It's a recipe for serious injury or even death to wear loose clothing (especially hanging sleeves), walk away from a cooking pot on the stove, or leave flammable materials, such as potholders or paper towels, around the stove. Whether you are cooking the family holiday dinner or a snack for the children, practicing safe cooking behaviors will help keep you and your family safe.
- Cooking Fire Safety
- Choose the Right Equipment
- Intended Purposes of Equipment
- Watch What You Heat
- Microwave Oven Safety
- Fighting Cooking Fires
Cooking Fire Safety
Many families gather in the kitchen to spend time together, but it can be one of the most hazardous rooms in the house if you don't practice safe cooking behaviors. Cooking equipment, most often a range or stovetop, is the leading cause of reported home fires and home fire injuries in the United States. Cooking equipment is also the leading cause of unreported fires and associated injuries.
Choose the Right Equipment & Use It Properly
- Always use cooking equipment tested and approved by a recognized testing facility.
- Follow manufacturers' instructions and code requirements when installing and operating cooking equipment.
- Plug microwave ovens and other cooking appliances directly into an outlet. Never use an extension cord for a cooking appliance, as it can overload the circuit and cause a fire.
Cook only with equipment designed and intended for cooking, and heat your home only with equipment designed and intended for heating. There is additional danger of fire, injury, or death if equipment is used for a purpose for which it was not intended.
- The leading cause of fires in the kitchen is unattended cooking.
- Stay in the kitchen when you are frying, grilling, or broiling food. If you leave the kitchen for even a short period of time, turn off the stove.
- If you are simmering, baking, roasting, or boiling food, check it regularly, remain in the home while food is cooking, and use a timer to remind you that you're cooking.
- Stay alert! To prevent cooking fires, you have to be alert. You won't be if you are sleepy, have been drinking alcohol, or have taken medicine that makes you drowsy.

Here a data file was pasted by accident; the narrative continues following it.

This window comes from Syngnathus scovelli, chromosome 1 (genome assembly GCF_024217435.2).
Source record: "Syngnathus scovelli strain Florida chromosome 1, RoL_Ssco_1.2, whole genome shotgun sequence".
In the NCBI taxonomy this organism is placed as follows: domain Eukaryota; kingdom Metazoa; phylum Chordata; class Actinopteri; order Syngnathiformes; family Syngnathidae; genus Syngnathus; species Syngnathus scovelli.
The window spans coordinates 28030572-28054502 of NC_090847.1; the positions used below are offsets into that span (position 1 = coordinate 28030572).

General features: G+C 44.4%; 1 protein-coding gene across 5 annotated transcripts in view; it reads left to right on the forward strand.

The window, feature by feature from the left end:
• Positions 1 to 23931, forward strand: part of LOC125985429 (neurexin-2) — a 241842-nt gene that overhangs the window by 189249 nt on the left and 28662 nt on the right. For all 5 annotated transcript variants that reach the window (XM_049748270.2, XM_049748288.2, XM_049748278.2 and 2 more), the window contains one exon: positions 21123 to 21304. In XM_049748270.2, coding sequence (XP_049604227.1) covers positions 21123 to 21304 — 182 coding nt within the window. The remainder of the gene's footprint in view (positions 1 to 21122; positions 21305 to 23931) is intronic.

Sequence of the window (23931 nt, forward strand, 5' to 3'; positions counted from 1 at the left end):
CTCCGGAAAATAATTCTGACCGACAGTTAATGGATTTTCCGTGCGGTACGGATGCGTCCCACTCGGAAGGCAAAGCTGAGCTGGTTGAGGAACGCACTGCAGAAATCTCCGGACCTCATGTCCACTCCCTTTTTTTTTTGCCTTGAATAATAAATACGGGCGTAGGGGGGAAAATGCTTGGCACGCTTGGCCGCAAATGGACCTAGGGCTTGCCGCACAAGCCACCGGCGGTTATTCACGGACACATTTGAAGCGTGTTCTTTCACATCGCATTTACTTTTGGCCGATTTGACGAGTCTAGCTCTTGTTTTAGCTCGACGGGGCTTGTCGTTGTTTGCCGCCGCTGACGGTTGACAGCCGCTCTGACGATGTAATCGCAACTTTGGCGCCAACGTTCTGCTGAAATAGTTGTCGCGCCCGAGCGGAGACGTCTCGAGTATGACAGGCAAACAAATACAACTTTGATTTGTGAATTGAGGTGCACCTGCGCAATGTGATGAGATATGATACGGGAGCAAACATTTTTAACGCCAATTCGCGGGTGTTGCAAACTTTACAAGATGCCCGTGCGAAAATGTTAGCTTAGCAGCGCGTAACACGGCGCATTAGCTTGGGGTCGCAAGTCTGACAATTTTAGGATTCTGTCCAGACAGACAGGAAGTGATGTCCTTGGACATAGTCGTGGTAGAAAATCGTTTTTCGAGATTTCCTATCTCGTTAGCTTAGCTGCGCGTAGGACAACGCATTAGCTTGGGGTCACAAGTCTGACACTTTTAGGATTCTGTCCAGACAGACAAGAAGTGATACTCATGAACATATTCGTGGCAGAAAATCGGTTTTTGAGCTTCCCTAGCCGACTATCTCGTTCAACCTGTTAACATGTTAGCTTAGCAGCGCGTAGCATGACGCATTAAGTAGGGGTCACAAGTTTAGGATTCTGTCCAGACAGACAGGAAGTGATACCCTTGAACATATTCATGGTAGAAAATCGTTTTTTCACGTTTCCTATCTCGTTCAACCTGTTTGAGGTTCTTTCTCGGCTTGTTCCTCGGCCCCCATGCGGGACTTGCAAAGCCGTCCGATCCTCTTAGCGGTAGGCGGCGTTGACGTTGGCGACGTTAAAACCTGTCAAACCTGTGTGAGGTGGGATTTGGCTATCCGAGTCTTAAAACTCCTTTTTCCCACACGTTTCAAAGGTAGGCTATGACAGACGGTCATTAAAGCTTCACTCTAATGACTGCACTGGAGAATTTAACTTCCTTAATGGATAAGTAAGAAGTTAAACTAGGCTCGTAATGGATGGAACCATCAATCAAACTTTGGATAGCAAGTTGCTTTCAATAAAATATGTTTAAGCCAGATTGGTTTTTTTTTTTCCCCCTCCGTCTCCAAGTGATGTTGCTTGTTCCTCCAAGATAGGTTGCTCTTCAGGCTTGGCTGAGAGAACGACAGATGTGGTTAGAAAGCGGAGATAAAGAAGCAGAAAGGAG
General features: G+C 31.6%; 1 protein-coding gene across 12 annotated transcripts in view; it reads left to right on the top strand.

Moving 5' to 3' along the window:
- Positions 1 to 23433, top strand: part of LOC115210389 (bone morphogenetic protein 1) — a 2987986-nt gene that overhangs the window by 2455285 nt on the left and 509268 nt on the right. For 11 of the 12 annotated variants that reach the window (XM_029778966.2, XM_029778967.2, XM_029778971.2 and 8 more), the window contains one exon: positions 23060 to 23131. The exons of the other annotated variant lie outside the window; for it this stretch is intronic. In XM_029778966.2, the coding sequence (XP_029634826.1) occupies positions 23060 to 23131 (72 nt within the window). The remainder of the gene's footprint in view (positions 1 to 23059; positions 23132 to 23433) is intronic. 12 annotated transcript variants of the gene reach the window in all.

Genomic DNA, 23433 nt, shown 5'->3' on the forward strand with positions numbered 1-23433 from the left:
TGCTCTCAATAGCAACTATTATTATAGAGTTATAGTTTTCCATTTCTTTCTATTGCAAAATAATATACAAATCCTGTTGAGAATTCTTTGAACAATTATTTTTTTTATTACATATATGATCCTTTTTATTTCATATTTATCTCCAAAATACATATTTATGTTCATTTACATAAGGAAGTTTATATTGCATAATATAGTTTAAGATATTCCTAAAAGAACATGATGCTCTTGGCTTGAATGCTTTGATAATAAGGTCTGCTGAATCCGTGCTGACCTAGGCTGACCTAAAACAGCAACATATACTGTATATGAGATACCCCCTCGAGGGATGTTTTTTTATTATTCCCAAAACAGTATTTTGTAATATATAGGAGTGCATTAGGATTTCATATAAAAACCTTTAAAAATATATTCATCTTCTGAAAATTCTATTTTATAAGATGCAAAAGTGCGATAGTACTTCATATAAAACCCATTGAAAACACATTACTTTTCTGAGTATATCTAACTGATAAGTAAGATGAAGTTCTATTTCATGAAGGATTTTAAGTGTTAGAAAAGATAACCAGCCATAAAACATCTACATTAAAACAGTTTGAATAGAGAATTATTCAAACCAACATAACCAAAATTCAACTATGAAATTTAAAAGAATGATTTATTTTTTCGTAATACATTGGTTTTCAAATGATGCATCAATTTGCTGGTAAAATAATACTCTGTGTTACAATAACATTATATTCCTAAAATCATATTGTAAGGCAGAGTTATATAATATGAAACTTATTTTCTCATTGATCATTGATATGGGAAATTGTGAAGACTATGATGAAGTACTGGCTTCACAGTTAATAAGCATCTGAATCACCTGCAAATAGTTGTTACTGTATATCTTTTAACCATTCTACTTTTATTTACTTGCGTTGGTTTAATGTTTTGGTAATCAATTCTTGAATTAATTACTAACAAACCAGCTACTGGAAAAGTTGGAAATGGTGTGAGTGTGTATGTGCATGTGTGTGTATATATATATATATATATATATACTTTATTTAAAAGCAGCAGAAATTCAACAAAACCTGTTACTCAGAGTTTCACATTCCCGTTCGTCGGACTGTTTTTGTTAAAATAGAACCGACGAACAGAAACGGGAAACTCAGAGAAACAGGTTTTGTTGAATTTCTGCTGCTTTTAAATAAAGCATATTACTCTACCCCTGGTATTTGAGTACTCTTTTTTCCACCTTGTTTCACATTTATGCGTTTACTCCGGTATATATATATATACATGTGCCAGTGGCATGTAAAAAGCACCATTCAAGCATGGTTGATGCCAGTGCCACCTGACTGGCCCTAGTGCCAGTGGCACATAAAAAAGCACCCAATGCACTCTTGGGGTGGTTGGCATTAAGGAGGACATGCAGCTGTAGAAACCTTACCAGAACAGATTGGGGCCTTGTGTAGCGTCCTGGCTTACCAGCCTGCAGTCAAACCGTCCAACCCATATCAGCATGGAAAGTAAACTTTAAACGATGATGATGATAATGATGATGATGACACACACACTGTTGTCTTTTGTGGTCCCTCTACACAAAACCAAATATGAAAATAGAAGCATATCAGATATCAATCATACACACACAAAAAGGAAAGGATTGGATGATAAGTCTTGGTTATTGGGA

Install & Use Microwave Ovens Safely
- Place or install the microwave oven at a safe height, within easy reach of all users. The face of the person using the microwave oven should always be higher than the front of the microwave oven door. This is to prevent hot food or liquid from spilling onto a user's face or body from above and to prevent the microwave oven itself from falling onto a user.
- Never use aluminum foil or metal objects in a microwave oven. They can cause a fire and damage the oven.
- Heat food only in containers or dishes that are safe for microwave use.
- Open heated food containers slowly away from the face to avoid steam burns. Hot steam escaping from the container or food can cause burns.
- Foods heat unevenly in microwave ovens. Stir and test before eating.
How & When to Fight Cooking Fires
- When in doubt, just get out. When you leave, close the door behind you to help contain the fire. Call 911 or the local emergency number after you leave.
- If you do try to fight the fire, be sure others are already getting out and you have a clear path to the exit.
- Always keep an oven mitt and a lid nearby when you are cooking. If a small grease fire starts in a pan, smother the flames by carefully sliding the lid over the pan (make sure you are wearing the oven mitt). Turn off the burner. Do not move the pan. To keep the fire from restarting, leave the lid on until the pan is completely cool.
- In case of an oven fire, turn off the heat and keep the door closed to prevent flames from burning you or your clothing.
- If you have a fire in your microwave oven, turn it off immediately and keep the door closed. Never open the door until the fire is completely out. Unplug the appliance if you can safely reach the outlet.
- After a fire, both ovens and microwaves should be checked and/or serviced before being used again.